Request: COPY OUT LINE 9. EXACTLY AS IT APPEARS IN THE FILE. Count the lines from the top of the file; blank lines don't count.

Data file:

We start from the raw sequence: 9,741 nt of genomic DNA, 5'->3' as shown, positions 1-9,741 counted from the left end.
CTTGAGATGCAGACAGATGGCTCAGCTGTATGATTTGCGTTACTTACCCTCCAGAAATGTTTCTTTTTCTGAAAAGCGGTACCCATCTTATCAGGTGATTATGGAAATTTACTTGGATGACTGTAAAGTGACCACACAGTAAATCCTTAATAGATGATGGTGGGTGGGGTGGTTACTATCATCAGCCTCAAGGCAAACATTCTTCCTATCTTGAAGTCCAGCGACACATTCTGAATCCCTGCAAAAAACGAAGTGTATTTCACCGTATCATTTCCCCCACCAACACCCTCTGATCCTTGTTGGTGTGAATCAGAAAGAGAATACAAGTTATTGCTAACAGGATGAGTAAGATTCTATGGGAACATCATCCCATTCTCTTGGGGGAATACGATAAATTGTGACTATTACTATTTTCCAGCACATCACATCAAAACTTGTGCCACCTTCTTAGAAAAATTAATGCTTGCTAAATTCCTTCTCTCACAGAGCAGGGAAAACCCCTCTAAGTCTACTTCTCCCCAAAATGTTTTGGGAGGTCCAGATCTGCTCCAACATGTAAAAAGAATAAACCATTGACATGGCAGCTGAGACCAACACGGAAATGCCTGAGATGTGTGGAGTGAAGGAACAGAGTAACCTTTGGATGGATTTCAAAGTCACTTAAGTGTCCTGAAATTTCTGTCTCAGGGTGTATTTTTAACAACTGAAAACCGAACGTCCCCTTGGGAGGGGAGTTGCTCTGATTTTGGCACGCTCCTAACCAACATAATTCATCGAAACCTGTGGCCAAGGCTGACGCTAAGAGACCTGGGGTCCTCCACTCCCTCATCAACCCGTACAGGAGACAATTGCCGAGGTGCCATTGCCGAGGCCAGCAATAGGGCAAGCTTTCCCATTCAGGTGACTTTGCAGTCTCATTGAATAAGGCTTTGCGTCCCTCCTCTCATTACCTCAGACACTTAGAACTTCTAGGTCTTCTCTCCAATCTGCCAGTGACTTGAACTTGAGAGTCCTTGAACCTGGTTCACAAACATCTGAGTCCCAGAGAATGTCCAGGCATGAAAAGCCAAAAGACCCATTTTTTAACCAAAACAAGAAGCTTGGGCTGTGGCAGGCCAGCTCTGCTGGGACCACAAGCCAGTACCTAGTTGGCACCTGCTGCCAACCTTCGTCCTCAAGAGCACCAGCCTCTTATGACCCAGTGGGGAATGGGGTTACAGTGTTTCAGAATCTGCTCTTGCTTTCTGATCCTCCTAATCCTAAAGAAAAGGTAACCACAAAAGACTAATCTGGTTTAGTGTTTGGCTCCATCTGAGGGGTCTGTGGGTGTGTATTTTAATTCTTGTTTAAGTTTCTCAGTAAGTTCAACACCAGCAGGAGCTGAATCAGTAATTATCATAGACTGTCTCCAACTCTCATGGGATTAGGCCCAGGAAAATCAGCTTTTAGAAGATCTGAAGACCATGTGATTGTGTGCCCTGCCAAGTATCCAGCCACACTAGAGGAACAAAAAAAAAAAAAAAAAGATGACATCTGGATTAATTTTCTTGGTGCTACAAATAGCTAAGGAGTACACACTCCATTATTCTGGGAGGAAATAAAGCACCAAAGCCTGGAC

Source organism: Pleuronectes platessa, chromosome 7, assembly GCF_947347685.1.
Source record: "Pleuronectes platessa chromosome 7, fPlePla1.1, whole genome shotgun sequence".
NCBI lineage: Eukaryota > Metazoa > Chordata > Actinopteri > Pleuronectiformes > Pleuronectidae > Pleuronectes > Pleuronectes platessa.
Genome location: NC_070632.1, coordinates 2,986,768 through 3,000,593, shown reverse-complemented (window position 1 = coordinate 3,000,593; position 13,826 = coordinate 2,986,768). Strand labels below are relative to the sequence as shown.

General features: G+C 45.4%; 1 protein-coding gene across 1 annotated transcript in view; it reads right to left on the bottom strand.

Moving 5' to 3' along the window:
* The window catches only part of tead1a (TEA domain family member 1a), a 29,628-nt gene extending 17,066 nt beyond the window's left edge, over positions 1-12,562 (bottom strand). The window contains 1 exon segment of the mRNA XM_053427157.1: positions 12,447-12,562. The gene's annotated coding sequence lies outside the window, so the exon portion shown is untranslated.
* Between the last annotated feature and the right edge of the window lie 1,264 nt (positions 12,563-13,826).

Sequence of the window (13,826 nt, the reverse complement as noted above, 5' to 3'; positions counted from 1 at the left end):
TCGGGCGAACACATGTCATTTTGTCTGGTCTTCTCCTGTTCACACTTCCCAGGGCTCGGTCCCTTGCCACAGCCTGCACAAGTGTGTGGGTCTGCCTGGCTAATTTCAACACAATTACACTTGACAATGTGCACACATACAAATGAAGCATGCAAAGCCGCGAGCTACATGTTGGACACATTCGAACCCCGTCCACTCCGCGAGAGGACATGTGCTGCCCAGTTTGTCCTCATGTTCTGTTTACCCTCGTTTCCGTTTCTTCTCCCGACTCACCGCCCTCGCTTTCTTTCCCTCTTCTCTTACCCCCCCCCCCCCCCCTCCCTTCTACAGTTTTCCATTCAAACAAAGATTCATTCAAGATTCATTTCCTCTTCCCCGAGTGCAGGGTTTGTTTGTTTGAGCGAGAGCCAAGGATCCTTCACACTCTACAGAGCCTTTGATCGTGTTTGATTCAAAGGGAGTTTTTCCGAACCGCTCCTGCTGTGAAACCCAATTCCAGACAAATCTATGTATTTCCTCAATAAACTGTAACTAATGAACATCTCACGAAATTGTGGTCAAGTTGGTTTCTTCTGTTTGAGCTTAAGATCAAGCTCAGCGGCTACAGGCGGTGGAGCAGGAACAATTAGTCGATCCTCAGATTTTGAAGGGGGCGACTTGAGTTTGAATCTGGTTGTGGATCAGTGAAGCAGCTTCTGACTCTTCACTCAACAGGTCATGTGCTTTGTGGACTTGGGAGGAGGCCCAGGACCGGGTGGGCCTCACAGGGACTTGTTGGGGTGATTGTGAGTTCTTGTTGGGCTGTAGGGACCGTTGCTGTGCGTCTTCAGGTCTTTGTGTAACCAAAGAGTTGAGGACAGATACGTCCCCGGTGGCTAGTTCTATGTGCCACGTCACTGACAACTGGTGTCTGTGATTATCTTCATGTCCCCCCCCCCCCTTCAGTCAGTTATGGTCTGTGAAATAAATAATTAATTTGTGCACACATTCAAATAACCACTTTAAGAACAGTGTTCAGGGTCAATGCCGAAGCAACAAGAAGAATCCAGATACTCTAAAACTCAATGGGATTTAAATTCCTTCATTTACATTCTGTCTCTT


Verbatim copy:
* The window catches only part of tead1a (TEA domain family member 1a), a 29,628-nt gene extending 17,066 nt beyond the window's left edge, over positions 1-12,562 (bottom strand). The window contains 1 exon segment of the mRNA XM_053427157.1: positions 12,447-12,562. The gene's annotated coding sequence lies outside the window, so the exon portion shown is untranslated.